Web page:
How Brink's parkour changed FPS games forever - MCV
Aubrey Hesselgren, a technical designer on Brink, talks about overcoming the six foot jump problem, and making parkour feel right

Aubrey Hesselgren, a technical designer on shooter Brink, talks about overcoming the six foot jump problem and making parkour feel right in the first-person shooter

Regardless of how you might feel about 2011’s Brink, a team-based shooter developed by Splash Damage, it’s hard to deny that its parkour-inspired movement has had a massive impact on online shooters.

Brink wasn’t the game to introduce parkour to games. While a few games had attempted it, Mirror’s Edge was renowned for being ‘The Parkour Game’. But while that game presented an environment as a puzzle you had to solve with the judicious application of freerunning, Brink’s movement system was closer in feel to an extreme sports game. A tool for expression that let players chain together a series of movements. While killing each other.

We speak to Aubrey Hesselgren, a technical game designer on Brink, a role he describes as the translator between a designer and a programmer. Hesselgren, who at the time had been spending a lot of time doing parkour, had previously worked on the movement for the mod Matrix Quake 2 that involved lots of running up walls and diving around corners, so he put himself forward to work on the game’s traversal.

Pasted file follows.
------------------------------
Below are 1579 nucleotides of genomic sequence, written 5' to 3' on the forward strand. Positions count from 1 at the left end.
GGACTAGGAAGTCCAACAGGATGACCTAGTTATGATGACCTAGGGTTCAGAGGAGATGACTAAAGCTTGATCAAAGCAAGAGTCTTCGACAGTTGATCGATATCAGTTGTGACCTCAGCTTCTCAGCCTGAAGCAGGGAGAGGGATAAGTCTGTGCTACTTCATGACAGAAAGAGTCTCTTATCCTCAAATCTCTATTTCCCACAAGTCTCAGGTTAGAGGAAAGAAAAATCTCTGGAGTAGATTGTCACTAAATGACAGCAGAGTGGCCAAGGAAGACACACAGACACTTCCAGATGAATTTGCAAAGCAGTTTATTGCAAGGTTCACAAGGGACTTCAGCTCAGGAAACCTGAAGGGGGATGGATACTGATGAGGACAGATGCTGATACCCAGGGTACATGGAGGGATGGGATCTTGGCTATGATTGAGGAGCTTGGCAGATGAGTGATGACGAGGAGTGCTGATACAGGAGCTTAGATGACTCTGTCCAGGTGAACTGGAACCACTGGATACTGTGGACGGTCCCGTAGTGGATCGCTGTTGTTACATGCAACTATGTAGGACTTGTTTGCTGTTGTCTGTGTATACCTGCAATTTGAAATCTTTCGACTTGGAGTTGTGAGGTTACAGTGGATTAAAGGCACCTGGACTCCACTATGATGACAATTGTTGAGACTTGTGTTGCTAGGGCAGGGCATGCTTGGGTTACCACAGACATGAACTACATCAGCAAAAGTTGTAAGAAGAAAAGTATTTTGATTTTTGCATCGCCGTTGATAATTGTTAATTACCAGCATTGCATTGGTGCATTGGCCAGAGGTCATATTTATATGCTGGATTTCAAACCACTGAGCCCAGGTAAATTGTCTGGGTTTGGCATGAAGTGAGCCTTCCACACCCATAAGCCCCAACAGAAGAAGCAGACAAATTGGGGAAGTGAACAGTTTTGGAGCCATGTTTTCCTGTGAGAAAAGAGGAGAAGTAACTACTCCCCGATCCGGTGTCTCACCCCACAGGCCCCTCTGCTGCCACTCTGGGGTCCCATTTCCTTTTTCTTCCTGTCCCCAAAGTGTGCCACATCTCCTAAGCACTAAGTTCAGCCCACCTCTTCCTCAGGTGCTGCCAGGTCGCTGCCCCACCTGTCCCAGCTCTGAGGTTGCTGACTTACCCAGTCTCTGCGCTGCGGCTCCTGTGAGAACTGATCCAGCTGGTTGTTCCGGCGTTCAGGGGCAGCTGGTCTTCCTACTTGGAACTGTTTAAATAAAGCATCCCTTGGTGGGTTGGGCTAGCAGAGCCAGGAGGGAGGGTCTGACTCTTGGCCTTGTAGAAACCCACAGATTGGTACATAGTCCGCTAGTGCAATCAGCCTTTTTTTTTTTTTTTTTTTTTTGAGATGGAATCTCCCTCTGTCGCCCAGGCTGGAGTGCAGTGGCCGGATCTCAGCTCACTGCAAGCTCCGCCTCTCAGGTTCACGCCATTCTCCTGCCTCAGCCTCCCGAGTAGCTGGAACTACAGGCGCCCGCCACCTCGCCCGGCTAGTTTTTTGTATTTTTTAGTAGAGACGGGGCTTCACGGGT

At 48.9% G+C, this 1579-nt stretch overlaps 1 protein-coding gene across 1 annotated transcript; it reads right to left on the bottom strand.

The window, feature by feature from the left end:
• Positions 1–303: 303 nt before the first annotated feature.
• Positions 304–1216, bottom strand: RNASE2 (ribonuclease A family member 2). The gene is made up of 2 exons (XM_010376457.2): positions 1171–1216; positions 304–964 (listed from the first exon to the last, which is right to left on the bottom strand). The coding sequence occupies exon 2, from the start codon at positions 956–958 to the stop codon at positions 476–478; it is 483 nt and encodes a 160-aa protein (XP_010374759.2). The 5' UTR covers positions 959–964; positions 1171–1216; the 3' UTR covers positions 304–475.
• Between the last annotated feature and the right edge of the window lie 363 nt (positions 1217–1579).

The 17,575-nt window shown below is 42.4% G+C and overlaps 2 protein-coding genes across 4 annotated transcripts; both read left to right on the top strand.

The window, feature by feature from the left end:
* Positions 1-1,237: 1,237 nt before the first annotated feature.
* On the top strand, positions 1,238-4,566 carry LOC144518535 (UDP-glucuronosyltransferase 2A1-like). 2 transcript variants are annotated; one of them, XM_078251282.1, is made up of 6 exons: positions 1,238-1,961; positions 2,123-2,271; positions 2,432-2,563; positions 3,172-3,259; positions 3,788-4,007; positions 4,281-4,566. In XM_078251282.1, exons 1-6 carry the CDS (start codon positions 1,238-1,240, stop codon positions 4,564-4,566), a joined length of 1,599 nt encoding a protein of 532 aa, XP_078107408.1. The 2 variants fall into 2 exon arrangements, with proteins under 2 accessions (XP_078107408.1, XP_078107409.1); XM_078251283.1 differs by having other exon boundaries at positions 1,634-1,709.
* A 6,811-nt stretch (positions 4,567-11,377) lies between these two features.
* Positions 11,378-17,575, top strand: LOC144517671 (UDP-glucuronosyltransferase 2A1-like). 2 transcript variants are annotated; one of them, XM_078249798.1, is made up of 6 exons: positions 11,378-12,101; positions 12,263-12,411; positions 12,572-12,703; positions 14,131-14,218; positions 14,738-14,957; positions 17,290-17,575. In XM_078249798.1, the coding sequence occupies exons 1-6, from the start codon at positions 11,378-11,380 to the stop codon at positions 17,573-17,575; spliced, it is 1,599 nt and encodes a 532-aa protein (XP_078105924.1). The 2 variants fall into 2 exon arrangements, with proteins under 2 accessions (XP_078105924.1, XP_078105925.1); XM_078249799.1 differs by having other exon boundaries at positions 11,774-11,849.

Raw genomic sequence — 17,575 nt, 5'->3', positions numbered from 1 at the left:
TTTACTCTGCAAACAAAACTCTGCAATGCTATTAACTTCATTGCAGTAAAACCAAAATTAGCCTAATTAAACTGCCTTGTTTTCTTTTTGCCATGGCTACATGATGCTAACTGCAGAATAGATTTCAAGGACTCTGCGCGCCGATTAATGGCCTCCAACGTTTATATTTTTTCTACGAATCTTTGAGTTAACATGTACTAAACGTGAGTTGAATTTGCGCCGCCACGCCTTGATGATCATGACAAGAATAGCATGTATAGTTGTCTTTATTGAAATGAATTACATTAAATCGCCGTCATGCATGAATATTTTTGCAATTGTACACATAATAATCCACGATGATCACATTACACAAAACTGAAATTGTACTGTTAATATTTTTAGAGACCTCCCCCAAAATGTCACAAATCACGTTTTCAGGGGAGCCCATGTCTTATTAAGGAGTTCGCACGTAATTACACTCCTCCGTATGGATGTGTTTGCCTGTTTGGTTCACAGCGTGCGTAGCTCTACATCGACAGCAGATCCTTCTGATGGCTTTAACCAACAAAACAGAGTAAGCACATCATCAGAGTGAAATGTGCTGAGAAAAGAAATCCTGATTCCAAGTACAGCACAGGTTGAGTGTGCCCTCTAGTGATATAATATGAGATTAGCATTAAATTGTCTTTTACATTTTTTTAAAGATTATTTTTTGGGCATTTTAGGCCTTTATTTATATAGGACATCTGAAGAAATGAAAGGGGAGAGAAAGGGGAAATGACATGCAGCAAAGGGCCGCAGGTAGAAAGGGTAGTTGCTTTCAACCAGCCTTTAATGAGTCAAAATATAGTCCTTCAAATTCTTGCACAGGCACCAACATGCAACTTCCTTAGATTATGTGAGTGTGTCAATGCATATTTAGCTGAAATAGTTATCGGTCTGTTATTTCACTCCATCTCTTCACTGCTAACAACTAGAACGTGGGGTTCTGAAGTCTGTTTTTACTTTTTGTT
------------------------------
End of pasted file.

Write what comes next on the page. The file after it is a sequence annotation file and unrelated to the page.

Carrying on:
First-Person Mover

“I had a lot of ideas about how movement should be done in a first-person game,” Hesselgren says. “Very particular ideas, so I wanted to be on top of it.”

Hesselgren’s career before and after Brink has largely focused on movement. More particularly, he describes it as wanting “to enable designers to have their characters do what they’d like, without ejecting the player’s control in the process.”

Early on, the animators had video footage showing some “very nice animations” of characters vaulting over barriers. Hesselgren says that although it looked amazing in first person, playing the animation would mean that players lost control of their weapon momentarily. Considering how often players were planning to be in various traversal states, that could create problems.

“It was pure animation and I thought, ‘that won’t go down well’ because players in a first-person action game don’t see why they’ve lost control, because they’re not looking at their body most of the time,” Hesselgren says.

“My priority was to make sure that any movement didn’t interrupt what you were doing as a player.”

So the system was reworked. At the time, a responsive parkour system was (and still is) a substantial amount of work, and a significant technical challenge.

Eventually, a system involving holding down the sprint button was created, a smart button that allows you to get over objects without effort by charging toward them. Hesselgren explains that for skilled players, you could eke out extra movement speed by eschewing the button and doing the actions manually, giving the game a high skill ceiling for players able to spend time mastering it.

“People were really concerned we would be removing a skill ceiling with movement,” he says. “And I was like, ‘no, no, no, I have to do whatever I can to knock that perception on its ass’.”